As Sir Henry’s Column advanced South towards Akasha, he received word of a large Dervish Force from ostensibly friendly locals (but more likely disgruntled Mahdists with a score to settle against the Mahdist force’s commander). As this force was reported a few miles inland from the Nile, at a minor watering hole, Sir Henry felt obliged to turn and approach the Mahdist forces – he could ignore them, being but a day and half’s march from the town of Akasha, but that would allow them to remain behind him on his Lines of Communication, and potentially block reinforcements from reaching him. As a result he turned inland, and his plucky column headed into the desert…
After the previous battle at Alam Halfa and the subsequent march South Sir Henry’s Anglo Egyptian Force struggled due to the small Hospital Corps attachment assigned to it – the medical staff were hard pressed to take care of the wounded, and there had been some fatalities from wounds as a result.
Consequently by the time they approached Akasha the force consisted of the following:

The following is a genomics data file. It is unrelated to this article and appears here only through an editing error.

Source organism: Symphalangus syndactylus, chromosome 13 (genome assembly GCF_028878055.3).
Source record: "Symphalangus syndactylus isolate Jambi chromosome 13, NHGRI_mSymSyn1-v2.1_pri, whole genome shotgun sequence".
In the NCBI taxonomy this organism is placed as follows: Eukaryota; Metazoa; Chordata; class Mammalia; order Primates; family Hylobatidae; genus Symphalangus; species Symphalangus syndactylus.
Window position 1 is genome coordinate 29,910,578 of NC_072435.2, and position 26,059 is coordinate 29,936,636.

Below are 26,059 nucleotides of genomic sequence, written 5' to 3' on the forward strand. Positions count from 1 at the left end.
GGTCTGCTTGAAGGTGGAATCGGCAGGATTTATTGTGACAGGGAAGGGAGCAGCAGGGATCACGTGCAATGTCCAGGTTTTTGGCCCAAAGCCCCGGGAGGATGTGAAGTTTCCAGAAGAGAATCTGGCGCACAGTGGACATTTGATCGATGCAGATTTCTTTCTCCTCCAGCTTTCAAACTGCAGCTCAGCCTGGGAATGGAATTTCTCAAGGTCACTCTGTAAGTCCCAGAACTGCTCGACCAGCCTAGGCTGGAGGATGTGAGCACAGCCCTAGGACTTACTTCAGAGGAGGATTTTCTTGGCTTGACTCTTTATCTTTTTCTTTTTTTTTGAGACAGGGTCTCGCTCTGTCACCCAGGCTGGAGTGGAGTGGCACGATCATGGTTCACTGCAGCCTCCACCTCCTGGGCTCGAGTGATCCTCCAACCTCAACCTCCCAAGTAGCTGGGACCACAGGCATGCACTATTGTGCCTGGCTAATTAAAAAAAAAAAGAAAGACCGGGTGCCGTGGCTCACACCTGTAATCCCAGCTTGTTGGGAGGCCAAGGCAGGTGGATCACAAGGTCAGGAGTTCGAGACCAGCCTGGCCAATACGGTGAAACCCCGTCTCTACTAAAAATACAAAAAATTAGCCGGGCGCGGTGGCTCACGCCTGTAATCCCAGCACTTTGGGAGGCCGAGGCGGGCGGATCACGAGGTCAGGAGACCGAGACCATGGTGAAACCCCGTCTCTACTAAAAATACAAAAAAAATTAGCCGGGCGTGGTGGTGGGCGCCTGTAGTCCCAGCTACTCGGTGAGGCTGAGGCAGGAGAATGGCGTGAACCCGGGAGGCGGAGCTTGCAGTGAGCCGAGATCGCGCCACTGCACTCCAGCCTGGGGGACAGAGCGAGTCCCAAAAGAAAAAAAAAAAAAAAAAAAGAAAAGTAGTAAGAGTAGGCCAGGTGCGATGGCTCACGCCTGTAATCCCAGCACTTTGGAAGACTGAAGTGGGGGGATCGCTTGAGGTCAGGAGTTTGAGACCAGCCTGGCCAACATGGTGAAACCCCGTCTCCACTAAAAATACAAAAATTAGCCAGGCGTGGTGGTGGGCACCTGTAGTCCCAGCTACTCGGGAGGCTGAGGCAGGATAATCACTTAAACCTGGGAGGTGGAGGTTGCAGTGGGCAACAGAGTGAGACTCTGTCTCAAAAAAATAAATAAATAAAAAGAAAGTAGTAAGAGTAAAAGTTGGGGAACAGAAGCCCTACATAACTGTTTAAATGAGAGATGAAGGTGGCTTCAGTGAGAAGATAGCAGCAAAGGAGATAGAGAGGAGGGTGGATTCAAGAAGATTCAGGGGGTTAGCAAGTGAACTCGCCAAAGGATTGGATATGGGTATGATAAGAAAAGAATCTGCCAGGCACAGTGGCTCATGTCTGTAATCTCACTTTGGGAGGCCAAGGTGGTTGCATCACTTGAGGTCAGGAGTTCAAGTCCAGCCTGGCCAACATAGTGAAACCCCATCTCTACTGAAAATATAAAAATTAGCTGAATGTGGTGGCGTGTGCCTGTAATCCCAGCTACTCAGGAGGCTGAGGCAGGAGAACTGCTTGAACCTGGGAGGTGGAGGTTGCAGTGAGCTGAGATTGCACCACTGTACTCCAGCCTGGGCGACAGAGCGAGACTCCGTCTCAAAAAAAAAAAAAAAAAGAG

- C-in-C: Sir Henry Frotheringham & his ADC Colonel Rudolph Barnard [2m]
- 1st Company, 19th Yorkshire [18 + 2W] – Lieutenant Willoughby Wilcox
- 3rd Company, The Naval Brigade [14 + 1W] – Sub-Lieutenant Robert Goodall
- HQ, The Naval Brigade MG Battery [1m] – Commander Horatio Webber
- 2nd Section, Naval Brigade MG Battery [4 + Gatling] – Chief Petty Officer Valentine Scott
- 1st Section, ‘A’ Battery, Egyptian Artillery [3 + Krupp 6pdr] – Musa Hikel Zulfakar Effendi
- Column Baggage Train [12 Baggage Animals & Handlers + 2 Arab Guards]
Note: W = Wounded; m = Mounted.
Having been narrowly defeated at Alam Halfa, Khalifa Abdullahi has retreated to Akasha and rallied the remaining local Mahdist forces in the Northern border region – although a smaller force than he had at the previous battle the Khalifa hopes more local troops will arrive to reinforce him, and at worst he will have the advantage of surprise and attack the Anglo-Egyptian Khedival forces from behind, cutting their line of retreat.
As they wait the Dervishes have spent their time building temporary defences around the local oasis (actually a glorified watering hole) of Baqah al-Garbiyyah, and Amir Raslan is also with him from the previous battle and some of his surviving Dervish Ansars…:
- C-in-C: Khalifa Abdullahi & Escort [3m]
- 1st Rub: Amir Sattan & Escort [2m]
- 2 Bands Dongolavi Ansars 
- 1 Band Ansar Riflemen *
- 2nd Rub: Amir Raslan & Escort [2m]
- 2 Bands Dongolavi Ansars 
- 1 Band Ansar Riflemen *
- Miscellaneous Artillery [4 + Krupp 6pdr]